Skip to main content

Big Tech Is Failing To Address A Crisis Right On Its Doorstep

What’s happening? Start-ups focused on fighting wildfires in California have struggled to find financing from Silicon Valley's venture capital investors. While some outfits, like Zonehaven's collated evacuation platform and Enview's energy infrastructure map solution, have been successfully funded, investors reportedly do not envision making good returns by selling technology to cash-poor fire departments, despite the proximity of the wildfires to the potential investors.

Why does this matter? California fires recently surpassed all historical records, converging and forming the world’s first gigafire (over one million hectares). However, as noted above, VC arms of Big Tech companies don’t seem interested in funding technological wildfire solutions – despite the proximity of the blazes to many firm’s campuses.

Big Tech has a complex relationship with the environment. While VC investment in climate innovation is growing faster than any other sector in 2020, advanced technology is responsible for a growing environmental footprint.

For all their environmental pledges, it is hard to see Big Tech not having its reputation hurt by failing to invest in averting a crisis on its own doorstep.

Venture arms of tech firms seem to see more value investing in technology such as carbon capture, which will likely be relied upon in some shape or form by a vast number of corporates, than innovations designed to enhance public safety. As the above article notes, the financial success of such innovations likely depends on the purchasing power of cash-strapped public services plagued by layers of bureaucracy.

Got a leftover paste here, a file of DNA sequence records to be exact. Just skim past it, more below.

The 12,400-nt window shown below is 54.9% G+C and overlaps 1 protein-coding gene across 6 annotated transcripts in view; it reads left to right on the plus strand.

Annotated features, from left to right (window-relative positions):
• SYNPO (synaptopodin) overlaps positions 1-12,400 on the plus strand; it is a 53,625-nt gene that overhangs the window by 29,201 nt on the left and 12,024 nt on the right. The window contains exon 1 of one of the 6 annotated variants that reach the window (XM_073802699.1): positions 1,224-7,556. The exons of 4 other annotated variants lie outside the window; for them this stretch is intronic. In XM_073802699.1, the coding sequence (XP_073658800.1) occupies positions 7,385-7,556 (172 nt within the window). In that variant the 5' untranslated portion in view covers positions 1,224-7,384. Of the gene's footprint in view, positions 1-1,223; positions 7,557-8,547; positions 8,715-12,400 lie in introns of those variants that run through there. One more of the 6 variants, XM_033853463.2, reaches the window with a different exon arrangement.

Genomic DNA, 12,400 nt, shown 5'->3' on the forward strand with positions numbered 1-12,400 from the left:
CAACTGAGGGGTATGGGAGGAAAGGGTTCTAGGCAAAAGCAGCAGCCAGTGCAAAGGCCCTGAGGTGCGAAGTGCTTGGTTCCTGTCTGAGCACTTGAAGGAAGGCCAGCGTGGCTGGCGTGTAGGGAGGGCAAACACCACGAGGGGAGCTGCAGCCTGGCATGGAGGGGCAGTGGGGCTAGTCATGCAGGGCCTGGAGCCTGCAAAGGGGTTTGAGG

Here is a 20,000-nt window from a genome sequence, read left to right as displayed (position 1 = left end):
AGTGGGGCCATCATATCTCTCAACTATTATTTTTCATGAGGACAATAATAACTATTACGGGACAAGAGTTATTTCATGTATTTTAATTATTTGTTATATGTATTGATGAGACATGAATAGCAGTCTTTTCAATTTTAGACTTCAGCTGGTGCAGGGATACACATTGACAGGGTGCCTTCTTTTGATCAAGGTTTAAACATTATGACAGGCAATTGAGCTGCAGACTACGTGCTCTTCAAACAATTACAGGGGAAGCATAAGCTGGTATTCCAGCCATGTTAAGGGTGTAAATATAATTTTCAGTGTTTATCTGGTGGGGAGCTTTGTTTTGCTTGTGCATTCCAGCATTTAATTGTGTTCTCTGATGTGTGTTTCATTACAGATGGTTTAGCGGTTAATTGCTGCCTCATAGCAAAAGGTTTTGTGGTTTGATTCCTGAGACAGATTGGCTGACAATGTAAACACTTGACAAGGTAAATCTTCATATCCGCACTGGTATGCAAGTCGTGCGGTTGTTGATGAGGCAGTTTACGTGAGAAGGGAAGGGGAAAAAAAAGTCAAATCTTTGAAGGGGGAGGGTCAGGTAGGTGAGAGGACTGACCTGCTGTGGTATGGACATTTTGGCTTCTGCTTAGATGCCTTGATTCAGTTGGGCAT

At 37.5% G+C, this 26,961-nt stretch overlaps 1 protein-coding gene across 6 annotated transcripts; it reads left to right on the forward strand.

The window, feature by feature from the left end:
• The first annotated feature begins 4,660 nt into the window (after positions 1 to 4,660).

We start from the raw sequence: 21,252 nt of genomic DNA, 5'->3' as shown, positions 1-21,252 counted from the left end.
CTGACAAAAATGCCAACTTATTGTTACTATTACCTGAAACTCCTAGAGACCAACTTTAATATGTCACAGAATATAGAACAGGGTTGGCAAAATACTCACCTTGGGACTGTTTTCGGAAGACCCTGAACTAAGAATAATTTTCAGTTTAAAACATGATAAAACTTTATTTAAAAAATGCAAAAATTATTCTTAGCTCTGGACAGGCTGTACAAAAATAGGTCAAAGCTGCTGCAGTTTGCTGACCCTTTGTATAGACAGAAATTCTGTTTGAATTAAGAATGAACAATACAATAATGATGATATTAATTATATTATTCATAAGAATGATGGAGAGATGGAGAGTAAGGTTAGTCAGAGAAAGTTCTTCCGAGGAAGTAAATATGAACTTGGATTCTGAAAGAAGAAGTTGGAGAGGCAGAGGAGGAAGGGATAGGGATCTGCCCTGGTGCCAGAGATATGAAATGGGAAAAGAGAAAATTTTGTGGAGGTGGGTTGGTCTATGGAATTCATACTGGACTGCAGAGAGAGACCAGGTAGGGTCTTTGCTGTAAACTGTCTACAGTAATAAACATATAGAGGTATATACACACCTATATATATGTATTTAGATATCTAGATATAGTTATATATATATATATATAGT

There could, however, be other potential buyers of innovations designed to spot and monitor wildfires. Utilities, for example, have been found liable for blazes in the past given failures to monitor equipment. Amid this year’s wildfires, PG&E has turned to satellite technology to track possible fires and alert authorities.

Insurance companies – on the hook for claims relating to wildfires – may also be receptive customers, as well as a potential source of investment for start-ups. Reports have indicated some success in partnerships between incumbents and insurtechs when it comes to addressing blazes.

Nick Finegold is Founder & CEO of Curation Corp, an emerging and peripheral risks monitoring service.


© The Sortino Group Ltd

All Rights Reserved. No part of this publication may be reproduced, stored in a retrieval system or transmitted in any form or by any means, electronic, mechanical, photocopying, recording or scanning or otherwise, except under the terms of the Copyright, Designs and Patents Act 1988 or under the terms of a licence issued by the Copyright Licensing Agency or other Reprographic Rights Organisation, without the written permission of the publisher. For more information about reprints from AlphaWeek, click here.